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Aladdin in Need of a Genie

15 January 2003

LAS VEGAS, Nevada -- As reported by the Associated Press: “Building a megaresort on the Las Vegas Strip is supposed to be easy money, but that wasn't the case with the $1.4 billion Aladdin hotel-casino, the latest of the city's glittery gambling temples.

“The Aladdin, which filed for bankruptcy protection just a year after its August 2000 opening, is now looking for something that has long attracted the broke and broken to Las Vegas: a second chance.

“The Arabian nights themed casino needs a buyer, one with pockets deep enough to cover a $400 million to $500 million asking price.

“…What seemed like a good business plan, one that industry analysts had even touted before the casino opened, turned out to be deeply flawed.

“The Aladdin, which has 2,565 hotel rooms, quickly flopped after running over its construction budget by about $400 million. There were delays while it was built, and the casino even had to postpone its grand opening for a day because it needed more time to test its fire safety system.

“Design flaws including poor casino access for pedestrians and vehicles kept many visitors away. Those who managed to find their way inside discovered there was relatively little to do other than gamble and eat because the Aladdin's owners had broken a steadfast rule in Las Vegas -- give the people plenty of nightlife.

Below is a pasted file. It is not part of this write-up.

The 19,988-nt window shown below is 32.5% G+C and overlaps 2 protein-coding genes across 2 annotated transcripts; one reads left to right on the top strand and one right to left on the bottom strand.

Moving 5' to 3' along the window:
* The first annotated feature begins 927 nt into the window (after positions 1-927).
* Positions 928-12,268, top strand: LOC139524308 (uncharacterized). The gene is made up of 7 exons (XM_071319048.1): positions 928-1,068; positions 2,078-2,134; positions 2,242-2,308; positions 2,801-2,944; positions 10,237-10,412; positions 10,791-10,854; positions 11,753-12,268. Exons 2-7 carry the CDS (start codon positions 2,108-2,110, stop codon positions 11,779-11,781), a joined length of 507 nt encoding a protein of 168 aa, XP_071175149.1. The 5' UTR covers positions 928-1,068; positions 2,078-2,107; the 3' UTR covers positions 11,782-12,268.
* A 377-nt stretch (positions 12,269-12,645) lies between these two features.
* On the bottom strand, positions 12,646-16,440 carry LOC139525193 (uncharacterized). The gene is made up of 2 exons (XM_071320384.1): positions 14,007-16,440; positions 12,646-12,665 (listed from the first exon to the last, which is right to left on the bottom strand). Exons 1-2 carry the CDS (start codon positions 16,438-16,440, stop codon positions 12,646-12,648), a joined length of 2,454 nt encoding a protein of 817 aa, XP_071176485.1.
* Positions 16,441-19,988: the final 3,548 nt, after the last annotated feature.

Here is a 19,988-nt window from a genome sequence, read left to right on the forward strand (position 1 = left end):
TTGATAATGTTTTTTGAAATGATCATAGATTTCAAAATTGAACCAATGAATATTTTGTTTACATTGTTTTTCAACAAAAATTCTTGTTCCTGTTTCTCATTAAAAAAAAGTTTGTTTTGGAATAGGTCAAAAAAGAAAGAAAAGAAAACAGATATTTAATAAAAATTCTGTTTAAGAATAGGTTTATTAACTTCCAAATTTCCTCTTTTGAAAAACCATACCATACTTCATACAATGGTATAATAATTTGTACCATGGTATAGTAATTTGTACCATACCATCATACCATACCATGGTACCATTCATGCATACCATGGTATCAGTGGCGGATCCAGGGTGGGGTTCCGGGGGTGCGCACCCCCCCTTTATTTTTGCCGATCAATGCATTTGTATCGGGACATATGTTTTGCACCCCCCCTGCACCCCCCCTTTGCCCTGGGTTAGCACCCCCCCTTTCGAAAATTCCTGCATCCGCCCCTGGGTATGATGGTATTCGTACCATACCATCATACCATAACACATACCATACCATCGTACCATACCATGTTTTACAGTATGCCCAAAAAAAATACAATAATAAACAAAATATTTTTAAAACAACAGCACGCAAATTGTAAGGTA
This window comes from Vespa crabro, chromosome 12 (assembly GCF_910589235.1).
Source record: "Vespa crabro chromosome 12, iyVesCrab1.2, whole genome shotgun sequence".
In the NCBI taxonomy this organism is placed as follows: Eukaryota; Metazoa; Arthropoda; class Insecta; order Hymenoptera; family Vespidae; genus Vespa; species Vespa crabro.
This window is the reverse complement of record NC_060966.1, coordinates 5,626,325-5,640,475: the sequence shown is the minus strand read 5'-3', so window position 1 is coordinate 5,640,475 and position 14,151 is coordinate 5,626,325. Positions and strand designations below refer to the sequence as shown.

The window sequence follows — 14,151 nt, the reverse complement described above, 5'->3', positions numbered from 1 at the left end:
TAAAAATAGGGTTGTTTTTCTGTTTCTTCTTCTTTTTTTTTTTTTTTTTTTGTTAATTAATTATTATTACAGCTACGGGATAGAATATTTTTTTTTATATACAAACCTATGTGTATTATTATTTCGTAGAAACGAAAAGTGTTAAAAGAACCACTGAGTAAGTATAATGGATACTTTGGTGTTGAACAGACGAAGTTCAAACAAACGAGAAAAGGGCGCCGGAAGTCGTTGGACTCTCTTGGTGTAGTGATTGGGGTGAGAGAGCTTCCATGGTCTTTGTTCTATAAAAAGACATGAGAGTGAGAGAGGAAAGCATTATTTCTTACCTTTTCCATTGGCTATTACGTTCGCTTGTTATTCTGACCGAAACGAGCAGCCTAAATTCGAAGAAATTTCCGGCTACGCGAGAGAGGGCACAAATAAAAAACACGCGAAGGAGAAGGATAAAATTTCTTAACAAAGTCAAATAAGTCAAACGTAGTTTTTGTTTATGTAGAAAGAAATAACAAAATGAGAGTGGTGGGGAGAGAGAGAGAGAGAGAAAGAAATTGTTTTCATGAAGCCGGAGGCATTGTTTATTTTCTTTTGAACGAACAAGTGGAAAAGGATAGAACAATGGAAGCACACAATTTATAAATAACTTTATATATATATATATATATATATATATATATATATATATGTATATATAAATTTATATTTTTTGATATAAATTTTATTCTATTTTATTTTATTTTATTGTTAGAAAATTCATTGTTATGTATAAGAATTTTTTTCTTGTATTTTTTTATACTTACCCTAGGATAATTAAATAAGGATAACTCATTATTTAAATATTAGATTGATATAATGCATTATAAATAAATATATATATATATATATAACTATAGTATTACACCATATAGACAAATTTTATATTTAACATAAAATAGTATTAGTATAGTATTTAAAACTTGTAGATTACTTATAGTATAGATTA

“Soon the Aladdin could not make interest payments on its bond debt. Then came the precipitous tourism dip following the September 11 terrorist attacks. The Aladdin was forced to file for bankruptcy on September 28, 2001, only the third Strip casino in two decades that filed for bankruptcy.

“…But in the past several months, the Aladdin has taken small steps toward solvency that have helped stave off a desperation sale.

“…The Aladdin owes secured creditors more than $537 million and about $85 million to unsecured creditors, according its most recent monthly operating statement.

“…On the hotel side of the business, money continues to trickle in thanks to occupancy rates that have hovered above 90 percent and consistent room charges…”

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